Alberta's premier is brushing off new poll results released earlier this week showing a sharp drop in her popularity.
The poll, conducted by Angus Reid and released earlier this week, showed Alison Redford’s approval rating had dropped by 18 points. Now at 29 per cent, she had been rated at 47 per cent in December 2012.
Redford, however, said the only poll that ever matters is the one on election day.
"I'm paying attention to what people are talking about, the response to the budget, very pleased with what we're seeing," she said from the Leader's Dinner at the Telus Convention Centre in Calgary Thursday, which was packed with more than 1,500 people.
"I'm very proud of the work that caucus and cabinet has done."
She said there are ups and downs in politics and her party is very committed to the path it has set.
The online poll surveyed more than 7,000 Canadians about the performance of the premier in their province.
Redford supporter Ken Faulkner agrees the poll is nothing to worry about.
"I think at the end of the day you look at polls for what they are," he said. "They're day-to-day and week-to-week and issue-to-issue"
But political scientist Marco Navarro Genie disagrees, saying Redford should be paying close attention.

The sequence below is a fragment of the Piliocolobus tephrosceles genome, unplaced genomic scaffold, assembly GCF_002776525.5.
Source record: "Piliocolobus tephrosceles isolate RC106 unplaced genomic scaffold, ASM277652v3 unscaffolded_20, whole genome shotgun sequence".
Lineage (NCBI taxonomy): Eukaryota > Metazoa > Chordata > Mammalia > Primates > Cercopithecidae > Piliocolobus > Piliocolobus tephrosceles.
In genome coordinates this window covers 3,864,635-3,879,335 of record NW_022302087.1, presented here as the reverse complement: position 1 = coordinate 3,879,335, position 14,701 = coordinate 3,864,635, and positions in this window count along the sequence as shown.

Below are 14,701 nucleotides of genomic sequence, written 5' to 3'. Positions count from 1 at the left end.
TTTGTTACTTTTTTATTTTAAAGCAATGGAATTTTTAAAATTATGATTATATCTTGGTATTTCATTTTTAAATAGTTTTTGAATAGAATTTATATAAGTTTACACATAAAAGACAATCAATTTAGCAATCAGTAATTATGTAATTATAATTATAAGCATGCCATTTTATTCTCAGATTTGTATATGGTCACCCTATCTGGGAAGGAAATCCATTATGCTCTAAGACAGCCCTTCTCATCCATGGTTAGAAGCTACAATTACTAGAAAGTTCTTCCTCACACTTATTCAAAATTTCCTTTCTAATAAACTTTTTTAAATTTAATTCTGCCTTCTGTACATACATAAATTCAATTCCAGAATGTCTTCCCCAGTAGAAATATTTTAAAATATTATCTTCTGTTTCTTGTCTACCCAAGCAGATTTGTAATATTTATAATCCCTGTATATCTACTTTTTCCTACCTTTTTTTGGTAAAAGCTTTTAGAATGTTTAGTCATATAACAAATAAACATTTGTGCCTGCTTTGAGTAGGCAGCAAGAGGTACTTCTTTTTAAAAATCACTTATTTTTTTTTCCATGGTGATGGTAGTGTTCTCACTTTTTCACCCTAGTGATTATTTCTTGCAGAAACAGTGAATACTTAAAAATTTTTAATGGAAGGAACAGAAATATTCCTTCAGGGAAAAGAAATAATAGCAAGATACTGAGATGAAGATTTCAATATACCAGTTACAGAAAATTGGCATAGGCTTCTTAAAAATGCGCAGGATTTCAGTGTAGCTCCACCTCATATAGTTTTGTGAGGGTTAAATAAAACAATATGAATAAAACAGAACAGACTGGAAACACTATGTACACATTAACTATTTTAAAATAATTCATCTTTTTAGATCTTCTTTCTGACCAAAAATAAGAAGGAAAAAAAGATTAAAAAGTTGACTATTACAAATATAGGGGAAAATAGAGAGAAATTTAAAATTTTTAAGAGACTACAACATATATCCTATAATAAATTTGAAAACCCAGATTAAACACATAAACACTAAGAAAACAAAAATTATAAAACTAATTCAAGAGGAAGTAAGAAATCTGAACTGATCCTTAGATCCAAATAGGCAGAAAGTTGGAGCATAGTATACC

"This is, or should be, particularly troublesome for the premier because this is not a regular public opinion poll on party policy or party ideas, this is about trust," he said.
Despite the poll result, it was a party-like atmosphere at the dinner — something the premier hopes spills over to her next leader's dinner in Edmonton May 2.
'Some party that I used to know'
A political science student from the University of Calgary posted a YouTube video mimicking the popular Gotye song Somebody That I Used To Know with a strong message for the current Progressive Conservative government.
Amanda Achtman says the response has been positive for the most part.
"One surprise about having posted the video is that some people say, 'Oh this song it's overdone. That song is so 2012,'" she said. "Well our government is so 1971. The idea is that this has come and gone and that's why the song is a perfect fit."
Achtman says the point of the video is to engage the public in a political conversation.
She says she has no strong partisan affiliation.